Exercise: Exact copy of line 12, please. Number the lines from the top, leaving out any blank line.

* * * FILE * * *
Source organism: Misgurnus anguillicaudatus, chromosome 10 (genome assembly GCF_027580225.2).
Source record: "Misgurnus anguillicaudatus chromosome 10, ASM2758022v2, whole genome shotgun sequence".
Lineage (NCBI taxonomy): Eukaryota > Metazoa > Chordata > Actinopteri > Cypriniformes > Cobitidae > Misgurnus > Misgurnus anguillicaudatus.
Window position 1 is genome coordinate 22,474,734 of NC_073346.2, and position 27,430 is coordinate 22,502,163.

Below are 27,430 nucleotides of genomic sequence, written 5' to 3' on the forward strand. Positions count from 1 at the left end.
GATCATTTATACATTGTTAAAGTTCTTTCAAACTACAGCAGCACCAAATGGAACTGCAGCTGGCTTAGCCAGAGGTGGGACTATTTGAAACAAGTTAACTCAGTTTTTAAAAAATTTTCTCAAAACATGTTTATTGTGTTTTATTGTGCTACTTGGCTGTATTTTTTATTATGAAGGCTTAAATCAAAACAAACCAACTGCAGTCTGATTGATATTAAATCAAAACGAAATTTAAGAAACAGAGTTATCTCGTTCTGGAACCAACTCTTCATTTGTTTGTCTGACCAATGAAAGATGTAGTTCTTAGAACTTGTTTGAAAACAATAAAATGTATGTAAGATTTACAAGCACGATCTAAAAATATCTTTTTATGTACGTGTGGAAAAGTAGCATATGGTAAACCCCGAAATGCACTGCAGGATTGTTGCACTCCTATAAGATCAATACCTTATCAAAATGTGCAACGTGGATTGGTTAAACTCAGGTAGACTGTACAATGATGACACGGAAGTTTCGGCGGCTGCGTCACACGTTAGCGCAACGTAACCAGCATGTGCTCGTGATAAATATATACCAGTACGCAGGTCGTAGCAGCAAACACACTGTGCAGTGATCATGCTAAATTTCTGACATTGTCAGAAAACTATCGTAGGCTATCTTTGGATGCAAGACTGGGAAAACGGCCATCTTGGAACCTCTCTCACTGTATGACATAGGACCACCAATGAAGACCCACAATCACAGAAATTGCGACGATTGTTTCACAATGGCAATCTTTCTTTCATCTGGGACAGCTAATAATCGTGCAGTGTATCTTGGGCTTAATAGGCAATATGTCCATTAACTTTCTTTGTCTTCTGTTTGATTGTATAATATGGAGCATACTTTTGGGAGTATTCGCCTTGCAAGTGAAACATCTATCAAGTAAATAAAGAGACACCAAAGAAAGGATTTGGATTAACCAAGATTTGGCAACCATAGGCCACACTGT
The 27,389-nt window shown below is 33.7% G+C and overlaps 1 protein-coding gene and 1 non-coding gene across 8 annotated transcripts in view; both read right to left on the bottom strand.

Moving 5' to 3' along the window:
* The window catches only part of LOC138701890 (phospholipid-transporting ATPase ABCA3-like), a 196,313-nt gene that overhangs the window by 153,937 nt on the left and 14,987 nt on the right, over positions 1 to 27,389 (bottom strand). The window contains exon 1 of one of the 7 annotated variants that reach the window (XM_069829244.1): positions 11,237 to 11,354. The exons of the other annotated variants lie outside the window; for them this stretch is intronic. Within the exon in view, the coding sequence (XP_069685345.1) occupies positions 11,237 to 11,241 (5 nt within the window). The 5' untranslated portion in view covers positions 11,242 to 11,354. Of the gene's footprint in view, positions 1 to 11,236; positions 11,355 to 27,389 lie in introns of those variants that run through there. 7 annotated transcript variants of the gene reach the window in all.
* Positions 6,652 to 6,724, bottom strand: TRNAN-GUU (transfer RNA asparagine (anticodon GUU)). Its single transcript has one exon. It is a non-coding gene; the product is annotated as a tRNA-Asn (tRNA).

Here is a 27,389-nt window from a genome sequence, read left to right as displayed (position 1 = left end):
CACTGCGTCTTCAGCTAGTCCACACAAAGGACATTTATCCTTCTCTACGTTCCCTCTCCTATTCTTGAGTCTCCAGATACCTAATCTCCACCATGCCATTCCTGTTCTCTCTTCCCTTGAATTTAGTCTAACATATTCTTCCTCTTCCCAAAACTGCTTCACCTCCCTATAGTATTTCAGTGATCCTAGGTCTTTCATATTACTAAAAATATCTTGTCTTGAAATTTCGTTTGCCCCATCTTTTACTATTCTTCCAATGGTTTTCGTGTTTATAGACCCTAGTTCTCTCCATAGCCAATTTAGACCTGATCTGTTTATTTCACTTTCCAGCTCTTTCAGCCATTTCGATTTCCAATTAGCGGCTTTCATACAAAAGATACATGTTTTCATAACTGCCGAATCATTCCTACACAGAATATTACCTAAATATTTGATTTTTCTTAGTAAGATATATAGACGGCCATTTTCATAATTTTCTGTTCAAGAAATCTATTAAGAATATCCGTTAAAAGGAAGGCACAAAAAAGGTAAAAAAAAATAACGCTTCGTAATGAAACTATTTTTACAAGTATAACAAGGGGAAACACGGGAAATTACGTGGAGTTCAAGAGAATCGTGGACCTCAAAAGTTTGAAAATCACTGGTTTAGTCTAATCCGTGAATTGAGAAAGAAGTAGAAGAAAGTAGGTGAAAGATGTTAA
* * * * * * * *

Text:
CACTGCGTCTTCAGCTAGTCCACACAAAGGACATTTATCCTTCTCTACGTTCCCTCTCCTATTCTTGAGTCTCCAGATACCTAATCTCCACCATGCCATTCCTGTTCTCTCTTCCCTTGAATTTAGTCTAACATATTCTTCCTCTTCCCAAAACTGCTTCACCTCCCTATAGTATTTCAGTGATCCTAGGTCTTTCATATTACTAAAAATATCTTGTCTTGAAATTTCGTTTGCCCCATCTTTTACTATTCTTCCAATGGTTTTCGTGTTTATAGACCCTAGTTCTCTCCATAGCCAATTTAGACCTGATCTGTTTATTTCACTTTCCAGCTCTTTCAGCCATTTCGATTTCCAATTAGCGGCTTTCATACAAAAGATACATGTTTTCATAACTGCCGAATCATTCCTACACAGAATATTACCTAAATATTTGATTTTTCTTAGTAAGATATATAGACGGCCATTTTCATAATTTTCTGTTCAAGAAATCTATTAAGAATATCCGTTAAAAGGAAGGCACAAAAAAGGTAAAAAAAAATAACGCTTCGTAATGAAACTATTTTTACAAGTATAACAAGGGGAAACACGGGAAATTACGTGGAGTTCAAGAGAATCGTGGACCTCAAAAGTTTGAAAATCACTGGTTTAGTCTAATCCGTGAATTGAGAAAGAAGTAGAAGAAAGTAGGTGAAAGATGTTAA